Modern genetics has fundamentally altered this reality. It has increased the power breeders have to select for desirable traits using traditional methods, and makes it far easier ensure that undesirable have not come along for the ride. And it also gives us the ability to engineer these changes directly by transferring just the DNA that confers a trait from one individual in a species to another. There are many ways to accomplish this – the most common involves extracting the DNA you want to transfer from the donor, placing it into a bacterium whose natural life-cycle involves inserting its DNA into that of its host, and then infecting the target individual with this bacterium. But recently developed technologies make it possible to effectively edit the genome in a computer and then make the desired changes in the living organism.

When applied to transfer genetic information from one individual in a species to another, this is an intrinsically conservative form of  crop improvement around since is all but eliminates the random genetic events that accompany even the most controlled breeding experiment.

The only difference between this and the generation of GMOs is that the transfered DNA comes not from a member of the same species, but from somewhere else on the tree of life. I understand why some people see this is a big difference, but modern molecular biology has shown us that all living things share a remarkably similar molecular toolkit, with the distinct properties of each species coming more from how these pieces are wired together than which ones are where.

Transferring a gene from a fish into a plant does not make the plant swim any more than stealing the radio from someone’s Maserati and putting it into my Honda Civic would turn it into a high-performance sports car. Indeed, scientists routinely use genes from mice, fungi, plants and even bacteria to substitute for their human counterparts, and vice-versa – which they often do perfectly.

And this doesn’t just happen in the lab. There are countless examples of genes moving naturally between species. Microorganisms swap DNA all the time – this is how antibiotic resistance spreads so quickly between species. Our own genome contains genes that got their start in bacteria and were subsequently taken up by one of our ancestors.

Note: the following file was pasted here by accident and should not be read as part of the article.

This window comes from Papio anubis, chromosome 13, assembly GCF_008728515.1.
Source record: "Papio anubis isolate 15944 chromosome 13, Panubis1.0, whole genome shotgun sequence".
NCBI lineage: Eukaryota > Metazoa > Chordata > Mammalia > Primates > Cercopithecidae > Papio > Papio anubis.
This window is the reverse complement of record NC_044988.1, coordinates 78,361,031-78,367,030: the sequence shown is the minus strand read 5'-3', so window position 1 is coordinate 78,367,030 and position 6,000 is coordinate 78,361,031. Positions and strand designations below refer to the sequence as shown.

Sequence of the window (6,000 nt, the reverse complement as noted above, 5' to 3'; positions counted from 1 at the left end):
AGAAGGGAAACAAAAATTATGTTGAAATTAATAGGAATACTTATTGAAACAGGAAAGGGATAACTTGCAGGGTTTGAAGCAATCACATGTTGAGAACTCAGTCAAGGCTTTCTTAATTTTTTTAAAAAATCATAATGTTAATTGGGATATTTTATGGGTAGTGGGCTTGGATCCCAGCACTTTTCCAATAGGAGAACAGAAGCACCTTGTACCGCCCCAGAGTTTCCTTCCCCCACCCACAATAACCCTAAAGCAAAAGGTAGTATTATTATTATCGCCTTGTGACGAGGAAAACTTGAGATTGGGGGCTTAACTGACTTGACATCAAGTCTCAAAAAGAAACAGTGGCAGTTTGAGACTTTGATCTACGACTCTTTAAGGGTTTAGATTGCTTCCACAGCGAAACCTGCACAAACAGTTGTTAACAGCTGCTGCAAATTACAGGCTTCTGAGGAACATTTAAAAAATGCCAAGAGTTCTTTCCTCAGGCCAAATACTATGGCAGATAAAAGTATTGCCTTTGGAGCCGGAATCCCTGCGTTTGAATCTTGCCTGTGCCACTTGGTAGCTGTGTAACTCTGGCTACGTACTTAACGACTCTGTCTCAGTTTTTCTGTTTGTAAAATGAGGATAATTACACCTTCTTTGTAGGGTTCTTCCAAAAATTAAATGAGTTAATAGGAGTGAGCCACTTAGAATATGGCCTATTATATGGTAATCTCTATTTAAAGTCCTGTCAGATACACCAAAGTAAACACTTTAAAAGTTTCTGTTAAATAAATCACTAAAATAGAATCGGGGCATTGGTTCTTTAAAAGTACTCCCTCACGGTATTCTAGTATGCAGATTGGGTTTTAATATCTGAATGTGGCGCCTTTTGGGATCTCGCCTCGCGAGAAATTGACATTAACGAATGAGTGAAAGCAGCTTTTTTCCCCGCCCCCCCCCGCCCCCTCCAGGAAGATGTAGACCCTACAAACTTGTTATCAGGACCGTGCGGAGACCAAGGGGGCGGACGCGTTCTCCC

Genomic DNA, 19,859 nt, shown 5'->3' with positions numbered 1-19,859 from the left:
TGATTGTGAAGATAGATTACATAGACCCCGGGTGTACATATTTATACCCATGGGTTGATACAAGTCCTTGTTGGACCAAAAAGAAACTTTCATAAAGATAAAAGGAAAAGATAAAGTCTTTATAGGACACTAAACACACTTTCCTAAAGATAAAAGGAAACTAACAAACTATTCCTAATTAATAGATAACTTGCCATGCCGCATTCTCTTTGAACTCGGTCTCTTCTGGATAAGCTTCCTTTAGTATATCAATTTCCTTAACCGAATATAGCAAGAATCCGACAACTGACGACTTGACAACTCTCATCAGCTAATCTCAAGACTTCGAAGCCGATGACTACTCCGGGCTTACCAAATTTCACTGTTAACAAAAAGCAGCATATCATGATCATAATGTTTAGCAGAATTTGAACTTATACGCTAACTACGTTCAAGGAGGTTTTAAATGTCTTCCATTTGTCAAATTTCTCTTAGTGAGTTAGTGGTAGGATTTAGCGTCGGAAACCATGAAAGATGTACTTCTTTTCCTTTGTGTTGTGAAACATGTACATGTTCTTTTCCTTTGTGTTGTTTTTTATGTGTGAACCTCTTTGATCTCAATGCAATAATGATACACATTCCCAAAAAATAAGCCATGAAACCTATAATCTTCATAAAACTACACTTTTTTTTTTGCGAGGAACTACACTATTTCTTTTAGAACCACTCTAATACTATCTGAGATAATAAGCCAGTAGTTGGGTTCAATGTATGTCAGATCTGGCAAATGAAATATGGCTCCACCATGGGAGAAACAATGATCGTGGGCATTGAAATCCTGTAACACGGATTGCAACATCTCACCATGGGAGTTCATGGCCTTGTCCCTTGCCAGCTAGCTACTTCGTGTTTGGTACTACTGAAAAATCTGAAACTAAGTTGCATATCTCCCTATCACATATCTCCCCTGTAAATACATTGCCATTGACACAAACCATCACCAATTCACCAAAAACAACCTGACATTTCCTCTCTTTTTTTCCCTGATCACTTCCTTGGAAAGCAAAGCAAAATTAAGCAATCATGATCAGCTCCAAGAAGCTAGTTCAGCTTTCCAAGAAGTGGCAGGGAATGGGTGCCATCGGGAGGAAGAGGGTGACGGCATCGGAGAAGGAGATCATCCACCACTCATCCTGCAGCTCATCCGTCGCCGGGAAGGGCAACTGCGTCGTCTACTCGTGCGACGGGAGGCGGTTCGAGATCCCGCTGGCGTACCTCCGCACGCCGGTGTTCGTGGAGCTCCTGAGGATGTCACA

The relatively low rate of such “horizontal gene transfer” in multicellular organisms like plants and animals compared to bacteria is more a reflection of reproductive barriers and the defenses they have evolved to prevent viruses from hitchhiking in their DNA, than from a fundamental molecular incompatibility between species.

This is why I do not find the process of making GMOs unnatural or dangerous – certainly no more so than traditional breeding. And why I find the obsession with, and fearmongering about, GMOs to be so bizarre and irrational.

Of course the fact that making GMOs is not inherently dangerous does not mean that every GMO is automatically safe. I can think of dozens of ways that inserting a single gene into, say, soybeans could make them lethal to eat. But it would be because of what was inserted into them, not how it was done.

For what its worth, it would also be relatively easy to make crops plant dangerous to eat by strictly non-GM techniques. Essentially all plants make molecules that help them fight off insects and other pests. In the foods we eat regularly, these molecules are present at sufficiently low levels that they no longer constitute a threat to humans eating them. But it is likely that the production of these molecules could be ramped up when crossing crop varieties with wild stocks, or by introducing new mutations, and selecting for toxicity, much as one would do for any other trait. Indeed, there have been reports of potatoes that produce toxic levels of solanines and celery that produce unhealthy amounts of psoralens, both chemicals present at low levels in the crops. Which segways nicely into the next topic.

NEXT: Question 2: Maybe GMOs aren’t automatically bad, but isn’t it obvious that it’s dangerous to consume crops that produce their own pesticides and can tolerate high doses of herbicides?

Originally published on June 9, 2012